Tonawanda News — In 1939, Peter Giarraffa of Kenmore, then 13-years-old, designed and built a soapbox derby car for the gigantic Soap Box Derby race on Best Street in Buffalo.
The Soap Box Derby, a youth car racing program, has been run in the United States since 1934. World championship finals still take place in Akron, Ohio.
However, this year, Giarraffa jokes, he will not be competing with his car, a handmade duplicate of his original car.
“Cars today are built from kits,” Giarraffa said. “Mine was designed by me, using a thick plank for the bottom board, a seat of roller bearing wagon wheels, a homemade steering mechanism and a body crafted of canvas tacked to narrow wood strips. The steering wheel came from a wooden buggy,” he laughed.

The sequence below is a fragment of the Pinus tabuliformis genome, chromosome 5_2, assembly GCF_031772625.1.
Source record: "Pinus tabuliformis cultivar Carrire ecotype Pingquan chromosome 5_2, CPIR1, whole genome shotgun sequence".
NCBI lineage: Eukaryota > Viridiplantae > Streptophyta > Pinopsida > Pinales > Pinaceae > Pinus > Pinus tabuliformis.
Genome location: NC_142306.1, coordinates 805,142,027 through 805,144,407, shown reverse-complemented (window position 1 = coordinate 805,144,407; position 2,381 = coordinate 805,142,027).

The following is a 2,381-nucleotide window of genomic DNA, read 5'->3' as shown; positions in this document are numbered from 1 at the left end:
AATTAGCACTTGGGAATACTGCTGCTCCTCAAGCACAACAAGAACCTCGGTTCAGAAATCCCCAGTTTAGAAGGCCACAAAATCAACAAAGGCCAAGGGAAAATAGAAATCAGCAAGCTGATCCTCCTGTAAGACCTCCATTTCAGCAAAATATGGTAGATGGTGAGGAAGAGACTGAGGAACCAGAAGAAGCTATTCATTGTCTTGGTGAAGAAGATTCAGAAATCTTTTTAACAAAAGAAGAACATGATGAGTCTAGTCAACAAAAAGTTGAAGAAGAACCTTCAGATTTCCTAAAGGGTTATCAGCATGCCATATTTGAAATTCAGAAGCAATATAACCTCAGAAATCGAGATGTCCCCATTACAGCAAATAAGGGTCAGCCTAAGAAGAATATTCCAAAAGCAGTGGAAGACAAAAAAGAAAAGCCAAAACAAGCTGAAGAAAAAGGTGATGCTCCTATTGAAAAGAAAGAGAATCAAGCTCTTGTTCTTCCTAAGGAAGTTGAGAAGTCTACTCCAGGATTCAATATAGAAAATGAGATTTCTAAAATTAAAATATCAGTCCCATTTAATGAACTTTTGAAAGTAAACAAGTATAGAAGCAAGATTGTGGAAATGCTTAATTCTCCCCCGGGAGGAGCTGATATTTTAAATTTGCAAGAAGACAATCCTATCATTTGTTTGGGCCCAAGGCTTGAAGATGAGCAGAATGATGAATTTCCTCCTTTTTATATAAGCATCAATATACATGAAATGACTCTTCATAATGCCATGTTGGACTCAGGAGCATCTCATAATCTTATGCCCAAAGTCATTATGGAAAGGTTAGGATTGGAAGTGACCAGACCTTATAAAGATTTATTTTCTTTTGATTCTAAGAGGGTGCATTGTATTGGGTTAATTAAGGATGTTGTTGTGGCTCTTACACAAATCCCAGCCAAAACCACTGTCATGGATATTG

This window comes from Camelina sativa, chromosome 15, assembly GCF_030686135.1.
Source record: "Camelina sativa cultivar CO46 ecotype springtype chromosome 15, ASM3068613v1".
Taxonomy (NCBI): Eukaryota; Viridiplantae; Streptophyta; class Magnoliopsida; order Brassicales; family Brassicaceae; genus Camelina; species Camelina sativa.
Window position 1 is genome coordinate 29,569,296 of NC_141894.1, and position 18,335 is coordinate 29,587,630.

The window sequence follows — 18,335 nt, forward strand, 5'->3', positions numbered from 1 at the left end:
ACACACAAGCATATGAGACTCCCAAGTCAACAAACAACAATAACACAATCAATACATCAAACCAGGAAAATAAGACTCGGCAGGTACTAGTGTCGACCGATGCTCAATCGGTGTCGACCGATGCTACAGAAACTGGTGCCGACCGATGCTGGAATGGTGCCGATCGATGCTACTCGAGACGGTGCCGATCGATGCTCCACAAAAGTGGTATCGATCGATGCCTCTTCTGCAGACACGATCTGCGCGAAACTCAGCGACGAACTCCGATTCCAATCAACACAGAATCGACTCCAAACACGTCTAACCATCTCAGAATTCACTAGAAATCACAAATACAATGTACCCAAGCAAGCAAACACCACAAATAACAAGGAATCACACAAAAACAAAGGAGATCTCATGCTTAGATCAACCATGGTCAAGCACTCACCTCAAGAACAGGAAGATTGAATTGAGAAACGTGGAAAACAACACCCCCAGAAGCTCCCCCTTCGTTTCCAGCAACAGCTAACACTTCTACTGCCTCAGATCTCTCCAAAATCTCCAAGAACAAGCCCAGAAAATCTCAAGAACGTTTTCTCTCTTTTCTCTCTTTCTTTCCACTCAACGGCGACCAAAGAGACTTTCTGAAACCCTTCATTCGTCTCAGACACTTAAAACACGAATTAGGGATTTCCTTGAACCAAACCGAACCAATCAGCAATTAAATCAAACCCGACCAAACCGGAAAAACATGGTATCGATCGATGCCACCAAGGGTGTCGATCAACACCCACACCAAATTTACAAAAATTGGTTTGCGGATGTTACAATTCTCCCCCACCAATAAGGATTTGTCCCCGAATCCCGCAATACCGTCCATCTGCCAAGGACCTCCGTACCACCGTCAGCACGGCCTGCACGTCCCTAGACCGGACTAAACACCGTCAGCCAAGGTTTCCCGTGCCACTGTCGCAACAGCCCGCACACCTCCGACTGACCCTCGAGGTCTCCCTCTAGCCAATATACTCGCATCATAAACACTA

“I’m proud of what I did,” he added.
In 1939, union carpenters built the wooden starting ramp on Best Street next to the 106th Armory. That same year, the rules were changed and ball bearing wheels and axles were no longer acceptable.
“So I was eliminated in the first heat,” Giarraffa said.
However, in 1940, Giarraffa replaced the wheels and raced inside the Civic Stadium on Best Street where he won his first heat, but a second-place finish eliminated him in the next heat.
The car was later stored in the attic of his sister’s house. In 1985, he took the car to a Soap Box Derby Exhibition in Amherst.
Through that connection, Giarraffa found out that The Smith Collection Museum of American Speed in Lincoln, Neb. was interested in buying his old racer. He agreed to sell it for $200, although he never met the buyer.
The vintage car is still there and Giarraffa hopes his “new” car will join its predecessor. Because he now lives in an apartment and has no room to build a car, he joined the Town of Tonawanda Senior Center and works two days a week in the wood shop.